By Sen. Hob Bryan
You have homework.
A large, bipartisan, majority of both houses of the legislature want to avoid needlessly deep cuts to education in the next school year. It appears that Gov. Haley Barbour supports these deeper cuts. The outcome may well be determined by public opinion. That’s you.
Times are tough. Budgets will be cut – and severely. The question is: by how much? With well over $600 million in reserve funds in the bank, and more on the way from Congress, we need to use some of that cash now to ease cuts education as we pull through this recession. Since most legislators support doing just that, you may fairly ask, “What’s the problem?”
Well, read on.
As it became apparent earlier this year just how deeply schools were being cut, most Democrats in the Legislature began voting to restore some funds. We weren’t successful at first, but as more and more Republicans joined the effort we gained ground. Eventually, over the objections of the governor, we passed a bill with overwhelming bipartisan support to ease this year’s cuts to education and other vital services. The governor vetoed that bill, and he sustained his veto, but that battle led to passage of another bill which restored most of the money. This would never have been possible without the support of Republican legislators who were more dedicated to education than to the governor.
Then, the focus turned to the House and Senate plans for next year’s budget. The Senate leadership’s plan proposed to cut $30 million from the House proposal for public schools, and it failed to fully fund salaries for nationally-certified teachers. In a most unusual move, the Senate rejected its leadership’s plan. A bipartisan coalition of 31 senators – including nine Republicans – voted against the leadership and for the House plan.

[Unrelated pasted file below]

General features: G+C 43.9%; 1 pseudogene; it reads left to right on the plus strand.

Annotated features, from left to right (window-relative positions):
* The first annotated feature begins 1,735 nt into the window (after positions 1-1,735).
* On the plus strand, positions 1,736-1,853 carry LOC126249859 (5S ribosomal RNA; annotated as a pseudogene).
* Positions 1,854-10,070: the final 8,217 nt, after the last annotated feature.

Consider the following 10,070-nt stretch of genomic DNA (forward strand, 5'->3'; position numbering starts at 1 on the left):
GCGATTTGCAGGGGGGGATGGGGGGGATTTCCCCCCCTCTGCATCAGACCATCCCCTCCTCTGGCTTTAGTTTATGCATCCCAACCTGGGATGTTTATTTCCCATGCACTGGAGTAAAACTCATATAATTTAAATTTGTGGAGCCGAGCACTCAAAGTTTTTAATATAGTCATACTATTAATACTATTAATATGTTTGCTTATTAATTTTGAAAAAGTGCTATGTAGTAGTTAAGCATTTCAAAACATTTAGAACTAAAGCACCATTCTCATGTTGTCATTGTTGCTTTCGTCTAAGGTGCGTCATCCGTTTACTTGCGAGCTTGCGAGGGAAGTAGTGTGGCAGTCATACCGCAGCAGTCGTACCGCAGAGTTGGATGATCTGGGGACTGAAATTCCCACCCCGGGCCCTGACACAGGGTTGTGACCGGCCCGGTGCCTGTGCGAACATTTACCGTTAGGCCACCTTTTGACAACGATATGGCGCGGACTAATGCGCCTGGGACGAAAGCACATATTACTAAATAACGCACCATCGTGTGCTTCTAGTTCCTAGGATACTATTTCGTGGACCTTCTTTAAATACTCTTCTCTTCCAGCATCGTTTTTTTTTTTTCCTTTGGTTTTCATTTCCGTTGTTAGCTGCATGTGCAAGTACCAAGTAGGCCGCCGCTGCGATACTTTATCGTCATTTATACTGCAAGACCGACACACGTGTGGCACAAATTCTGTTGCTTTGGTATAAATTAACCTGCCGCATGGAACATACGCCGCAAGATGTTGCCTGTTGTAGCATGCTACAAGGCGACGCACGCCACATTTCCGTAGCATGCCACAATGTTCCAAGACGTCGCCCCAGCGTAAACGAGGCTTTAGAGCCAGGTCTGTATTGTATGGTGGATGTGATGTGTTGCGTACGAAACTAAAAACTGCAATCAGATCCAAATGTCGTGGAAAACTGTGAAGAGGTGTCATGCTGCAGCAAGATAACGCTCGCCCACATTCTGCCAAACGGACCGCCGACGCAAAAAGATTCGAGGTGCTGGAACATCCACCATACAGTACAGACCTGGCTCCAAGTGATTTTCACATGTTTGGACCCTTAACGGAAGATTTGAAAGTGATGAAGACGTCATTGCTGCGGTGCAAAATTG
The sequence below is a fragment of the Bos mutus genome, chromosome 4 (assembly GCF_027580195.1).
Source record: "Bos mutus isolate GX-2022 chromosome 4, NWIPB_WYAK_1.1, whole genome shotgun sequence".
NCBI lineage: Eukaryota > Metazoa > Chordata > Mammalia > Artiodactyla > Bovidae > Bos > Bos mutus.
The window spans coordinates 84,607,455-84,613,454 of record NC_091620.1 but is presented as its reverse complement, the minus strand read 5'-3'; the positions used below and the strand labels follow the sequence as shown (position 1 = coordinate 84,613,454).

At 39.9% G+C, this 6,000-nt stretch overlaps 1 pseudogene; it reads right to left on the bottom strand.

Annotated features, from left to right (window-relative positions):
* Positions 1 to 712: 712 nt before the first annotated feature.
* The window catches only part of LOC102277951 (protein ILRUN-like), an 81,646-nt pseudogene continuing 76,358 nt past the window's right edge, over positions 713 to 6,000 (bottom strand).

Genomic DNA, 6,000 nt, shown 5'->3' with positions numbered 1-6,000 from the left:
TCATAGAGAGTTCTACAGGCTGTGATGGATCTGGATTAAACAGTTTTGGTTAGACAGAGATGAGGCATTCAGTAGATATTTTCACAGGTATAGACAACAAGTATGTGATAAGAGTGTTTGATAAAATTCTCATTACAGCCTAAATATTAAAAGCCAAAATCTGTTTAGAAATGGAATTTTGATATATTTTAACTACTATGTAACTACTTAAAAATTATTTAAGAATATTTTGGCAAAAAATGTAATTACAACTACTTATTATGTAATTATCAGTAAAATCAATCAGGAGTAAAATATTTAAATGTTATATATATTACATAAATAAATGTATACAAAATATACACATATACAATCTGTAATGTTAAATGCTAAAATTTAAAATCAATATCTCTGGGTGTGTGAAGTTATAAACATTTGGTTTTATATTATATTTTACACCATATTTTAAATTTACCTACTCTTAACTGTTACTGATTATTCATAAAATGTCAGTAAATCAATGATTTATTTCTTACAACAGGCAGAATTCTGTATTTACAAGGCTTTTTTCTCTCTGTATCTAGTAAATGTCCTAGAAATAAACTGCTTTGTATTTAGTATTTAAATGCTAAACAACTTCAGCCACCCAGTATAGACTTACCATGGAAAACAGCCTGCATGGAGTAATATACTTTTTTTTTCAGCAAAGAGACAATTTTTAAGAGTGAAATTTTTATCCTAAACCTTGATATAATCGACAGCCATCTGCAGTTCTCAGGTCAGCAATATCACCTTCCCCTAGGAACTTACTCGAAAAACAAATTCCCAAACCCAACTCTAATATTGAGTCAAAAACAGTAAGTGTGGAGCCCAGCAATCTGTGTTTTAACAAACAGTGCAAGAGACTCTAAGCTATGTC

We felt that if the House could fund schools at the higher level, fund salaries for nationally certified teachers, and balance the overall state budget, so could we.
Also, by the time of the vote, word came from Washington that Congress would likely send more than $150 million in new funds to the state.
So, we voted to use $50 million of those funds for public schools. That’s a total of $80 million at stake.
The problem is that the governor doesn’t support this $80 million effort – at least not yet. I have agreed with Gov. Barbour on some critical issues, and I have taken heat from Democratic colleagues for doing so. But even ardent admirers of the governor are often flummoxed by his repeated willingness to put education funding on the chopping block.
There’s certainly nothing wrong in calling for fiscal restraint in dire times. But this is beyond that. It means, for example, $1 million for the Tupelo school district, $300,000 for Amory and $600,000 for Itawamba County.
Fast forward to April 20 when the Legislature returns to Jackson. Even though not overwhelming, bipartisan majorities in the House and Senate have supported restoring this $80 million, and an overall budget compromise will be fashioned by a tiny handful of legislators. The governor, who is a very effective lobbyist, will have a great deal of influence over the Senate budget negotiators.
This is where you come in. Even if you usually support the governor, it’s time for you to make clear to your legislators that you don’t support him on this one. If there’s enough public support for the $80 million for public schools and for helping community colleges and universities (funded by just a small part of cash reserves just sitting in the bank today and/or flowing from Washington), there’s a good chance it will pass. Without a public outcry, the Senate budget writers are likely to listen to the governor.
You, the people, can out-lobby the governor.
So, here’s your homework: Thank the Democrats in the legislature who have led the fight for public education. Thank the Republicans who have joined the battle, particularly those nine senators who stood up for education on that critical 31-19 vote. Encourage the Senate leadership and the senators who will be on the conference committee to support the plan that passed the Senate.
The Legislature reconvenes on April 20, but discussions about the budget are already underway. Folks need to hear from you right away. Don’t wait until the last minute to do your homework. Get to work. Now.
Sen. Hob Bryan, D-Amory, represents District 7 (Lee, Monroe and Itawamba counties), and is chairman of the Public Health and Welfare Committee. He is a 26-year member of the Legislature. Contact him at firstname.lastname@example.org, or write to him at Box 75, Amory, MS 38821.